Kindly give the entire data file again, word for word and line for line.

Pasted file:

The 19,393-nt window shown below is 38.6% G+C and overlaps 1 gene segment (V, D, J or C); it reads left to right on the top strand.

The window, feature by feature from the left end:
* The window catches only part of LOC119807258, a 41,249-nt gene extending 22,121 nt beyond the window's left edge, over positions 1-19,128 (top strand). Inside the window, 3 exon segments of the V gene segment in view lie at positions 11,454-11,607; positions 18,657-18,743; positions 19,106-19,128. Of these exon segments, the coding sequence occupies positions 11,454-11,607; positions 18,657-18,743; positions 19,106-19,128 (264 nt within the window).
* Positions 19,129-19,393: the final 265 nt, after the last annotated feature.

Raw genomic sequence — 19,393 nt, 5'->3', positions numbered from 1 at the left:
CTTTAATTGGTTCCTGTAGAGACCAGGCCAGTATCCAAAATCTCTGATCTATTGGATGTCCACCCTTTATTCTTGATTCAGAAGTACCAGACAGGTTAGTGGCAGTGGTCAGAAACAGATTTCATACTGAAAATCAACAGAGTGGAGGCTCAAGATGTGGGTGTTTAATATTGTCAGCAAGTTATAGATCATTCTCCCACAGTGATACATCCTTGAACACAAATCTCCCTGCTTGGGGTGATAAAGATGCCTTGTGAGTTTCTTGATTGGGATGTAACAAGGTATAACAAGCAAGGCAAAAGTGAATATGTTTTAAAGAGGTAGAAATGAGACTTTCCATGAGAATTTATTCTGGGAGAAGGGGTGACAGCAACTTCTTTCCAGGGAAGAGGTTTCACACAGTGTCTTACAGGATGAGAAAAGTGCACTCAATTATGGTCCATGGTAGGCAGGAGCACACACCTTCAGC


The 19,393-nt window shown below is 38.6% G+C and overlaps 1 gene segment (V, D, J or C); it reads left to right on the top strand.

The window, feature by feature from the left end:
* The window catches only part of LOC119807258, a 41,249-nt gene extending 22,121 nt beyond the window's left edge, over positions 1-19,128 (top strand). Inside the window, 3 exon segments of the V gene segment in view lie at positions 11,454-11,607; positions 18,657-18,743; positions 19,106-19,128. Of these exon segments, the coding sequence occupies positions 11,454-11,607; positions 18,657-18,743; positions 19,106-19,128 (264 nt within the window).
* Positions 19,129-19,393: the final 265 nt, after the last annotated feature.

Raw genomic sequence — 19,393 nt, 5'->3', positions numbered from 1 at the left:
CTTTAATTGGTTCCTGTAGAGACCAGGCCAGTATCCAAAATCTCTGATCTATTGGATGTCCACCCTTTATTCTTGATTCAGAAGTACCAGACAGGTTAGTGGCAGTGGTCAGAAACAGATTTCATACTGAAAATCAACAGAGTGGAGGCTCAAGATGTGGGTGTTTAATATTGTCAGCAAGTTATAGATCATTCTCCCACAGTGATACATCCTTGAACACAAATCTCCCTGCTTGGGGTGATAAAGATGCCTTGTGAGTTTCTTGATTGGGATGTAACAAGGTATAACAAGCAAGGCAAAAGTGAATATGTTTTAAAGAGGTAGAAATGAGACTTTCCATGAGAATTTATTCTGGGAGAAGGGGTGACAGCAACTTCTTTCCAGGGAAGAGGTTTCACACAGTGTCTTACAGGATGAGAAAAGTGCACTCAATTATGGTCCATGGTAGGCAGGAGCACACACCTTCAGC